F1 – Hungarian GP – Qualifying

Szia, MiniFans! This weekend we’re heading to the Hungaroring, where F1 will be trying a new qualifying rule regarding tyres: everyone will use only hards for Q1, mediums for Q2 and softs for Q3. Beyond this, the midfield has compacted lately, which added to the apparent difficulties in Red Bull to get a stratospheric lap time, has added some interesting bits and bobs to today’s qualifying session, as has the return of Ricciardo to the grid, replacing De Vries.

With the choice of tyres stripped away from them, teams had worked on getting the timings right, but the lack of knowledge about the hard tyre performance saw most of the grid out since the very beginning of Q1, including a queue in the pitlane to be the first one out. Teams filled cars to the brim, as they one of the few things they had discovered was that they needed plenty of laps to both warm up and cool down the rubber. If that wasn’t enough, after the first batch of laps, which saw Bottas topping the sheets, times started to be deleted due to exceeding track limits, adding insult to injury.

Things seemed to start going back to normal when Verstappen reclaimed his usual spot at the top, but a fourth best time by Tsunoda and an eight by Ricciardo made an unsettling feeling start to spread among teams. A second set of hards was fitted on most cars and the dance for positions kicked off as drivers continuously improved their times. The gentlemen’s agreement seemed to be no more, as Norris overtook at least four cars, while others did the same with one or two. After everything was done and dusted, the biggest shock came for Russell, who couldn’t manage to improve his time in his last attempt after being overtaken by a handful of cars, while Hamilton did lower his, saving himself. The eliminated drivers in Q1 were Albon (P16), Tsunoda (P17), Russell (P18), Magnussen (P19) and Sargeant (P20).

Now calmer, as mediums were the mandatory tyre, most of the grid waited for a bit in their assigned boxes, but they all soon went out as well. Despite their apparent problems in the free practices to put all three sectors together, Red Bull was comfortably on top. At least until McLaren stole the top two from them, helped by a deleted lap from Verstappen, who had to pit for fuel and a new set of tyres.

In a similar fashion to that of Q1, the end of Q2 saw a queue in the third sector, but it was a more polite one, and everyone could have their last attempt. However, another thing that was repeated was a driver for one of the teams fighting for second in the constructors’ championship being kicked out of the following session by very little time. In this case, two thousandths of a second separated Sainz for making it into yet another Q3, but the Ferrari driver couldn’t keep his record. The eliminated drivers in Q2 were Sainz (P11), Ocon (P12), Ricciardo (P13), Stroll (P14) and Gasly (P15).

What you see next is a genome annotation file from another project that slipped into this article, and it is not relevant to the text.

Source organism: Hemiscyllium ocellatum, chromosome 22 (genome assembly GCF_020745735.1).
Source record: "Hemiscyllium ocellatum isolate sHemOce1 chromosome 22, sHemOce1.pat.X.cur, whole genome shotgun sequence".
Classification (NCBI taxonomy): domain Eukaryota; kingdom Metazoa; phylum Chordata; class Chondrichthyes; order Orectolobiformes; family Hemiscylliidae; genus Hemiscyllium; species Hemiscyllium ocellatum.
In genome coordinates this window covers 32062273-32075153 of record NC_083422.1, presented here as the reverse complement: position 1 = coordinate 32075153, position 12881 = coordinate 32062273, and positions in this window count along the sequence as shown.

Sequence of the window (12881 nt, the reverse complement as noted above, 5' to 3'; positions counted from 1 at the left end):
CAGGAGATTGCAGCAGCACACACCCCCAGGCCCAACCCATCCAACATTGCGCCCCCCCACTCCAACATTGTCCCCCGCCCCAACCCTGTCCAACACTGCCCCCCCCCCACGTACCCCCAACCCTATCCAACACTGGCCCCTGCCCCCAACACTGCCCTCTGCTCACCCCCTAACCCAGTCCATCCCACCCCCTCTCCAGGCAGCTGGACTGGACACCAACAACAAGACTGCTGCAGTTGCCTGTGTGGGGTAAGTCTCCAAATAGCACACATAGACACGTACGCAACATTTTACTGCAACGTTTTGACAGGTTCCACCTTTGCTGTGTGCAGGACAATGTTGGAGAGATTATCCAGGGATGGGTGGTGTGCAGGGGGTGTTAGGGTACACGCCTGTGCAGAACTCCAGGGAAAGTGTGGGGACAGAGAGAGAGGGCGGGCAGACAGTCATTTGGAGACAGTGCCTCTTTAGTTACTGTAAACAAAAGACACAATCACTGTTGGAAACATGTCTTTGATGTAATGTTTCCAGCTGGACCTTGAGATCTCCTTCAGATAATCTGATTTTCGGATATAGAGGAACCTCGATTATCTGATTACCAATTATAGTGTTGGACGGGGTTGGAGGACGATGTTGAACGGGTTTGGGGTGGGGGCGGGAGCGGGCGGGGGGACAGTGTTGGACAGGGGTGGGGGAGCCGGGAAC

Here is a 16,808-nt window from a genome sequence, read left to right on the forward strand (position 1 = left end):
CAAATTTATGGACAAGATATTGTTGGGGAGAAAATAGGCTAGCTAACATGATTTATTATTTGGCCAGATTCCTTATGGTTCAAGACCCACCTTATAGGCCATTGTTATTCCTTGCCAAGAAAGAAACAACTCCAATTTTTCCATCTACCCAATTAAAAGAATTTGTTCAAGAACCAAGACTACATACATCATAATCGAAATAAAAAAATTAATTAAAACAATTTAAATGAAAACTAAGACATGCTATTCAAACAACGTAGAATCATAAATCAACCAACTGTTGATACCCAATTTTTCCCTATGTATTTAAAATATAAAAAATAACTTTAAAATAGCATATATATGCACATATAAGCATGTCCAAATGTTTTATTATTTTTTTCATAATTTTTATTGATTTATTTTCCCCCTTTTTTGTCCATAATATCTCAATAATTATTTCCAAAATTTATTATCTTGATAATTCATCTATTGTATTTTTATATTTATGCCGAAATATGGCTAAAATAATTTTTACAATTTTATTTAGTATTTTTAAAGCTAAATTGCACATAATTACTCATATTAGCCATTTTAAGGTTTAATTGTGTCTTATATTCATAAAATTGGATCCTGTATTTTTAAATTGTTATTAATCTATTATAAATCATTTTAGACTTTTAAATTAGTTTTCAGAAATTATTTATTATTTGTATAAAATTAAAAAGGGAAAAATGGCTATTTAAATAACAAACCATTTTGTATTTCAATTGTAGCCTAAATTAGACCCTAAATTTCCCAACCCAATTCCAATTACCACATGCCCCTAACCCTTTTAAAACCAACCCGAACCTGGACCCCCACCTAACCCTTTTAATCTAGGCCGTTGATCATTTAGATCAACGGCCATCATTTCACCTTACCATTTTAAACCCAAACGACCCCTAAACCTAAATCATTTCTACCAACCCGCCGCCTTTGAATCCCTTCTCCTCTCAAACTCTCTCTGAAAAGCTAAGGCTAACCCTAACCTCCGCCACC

Almost two minutes before the lights turned green, Pérez was already waiting in the pitlane and was soon joined by Alonso. When they were finally allowed to go out, they were slowly but surely joined by the rest of the participants fitted with softs. Seeing his teammate not really putting up a fight, Verstappen dialled in an extremely fast lap, managing a half-second gap to Pérez. Between the Red Bull drivers, there were three names comfortably settled: Hamilton, Norris and Alonso.

The second stint had one main point of interest: would the British drivers be able to edge Verstappen out of first place? A slow first sector from the current world champion seemed to secure the idea that they might, but Verstappen’s second sector seemed to erase every hope. However, Hamilton hadn’t said his last word and crossed the line last but lowering the fastest time by three thousandths of a second, pushing Verstappen into second.

Despite the uncertainty that shone through at some points of the weekend, Red Bull, or rather Verstappen, edged everyone out. Well, almost everyone. Pérez is still not quite managing to squeeze everything out of his car the way his teammate does, but Verstappen was patient and waited to show his talent and experience, pushing everyone away from pole position and claiming it for himself once again this season, or so it seemed until the very end of Q3, when Hamilton managed to lower Verstappen’s time by barely three thousandths, which was enough to claim his ninth pole position in Hungaroring and place a hand on tomorrow’s winner’s trophy.

MiniDrivers – F1
2023 Hungarian GP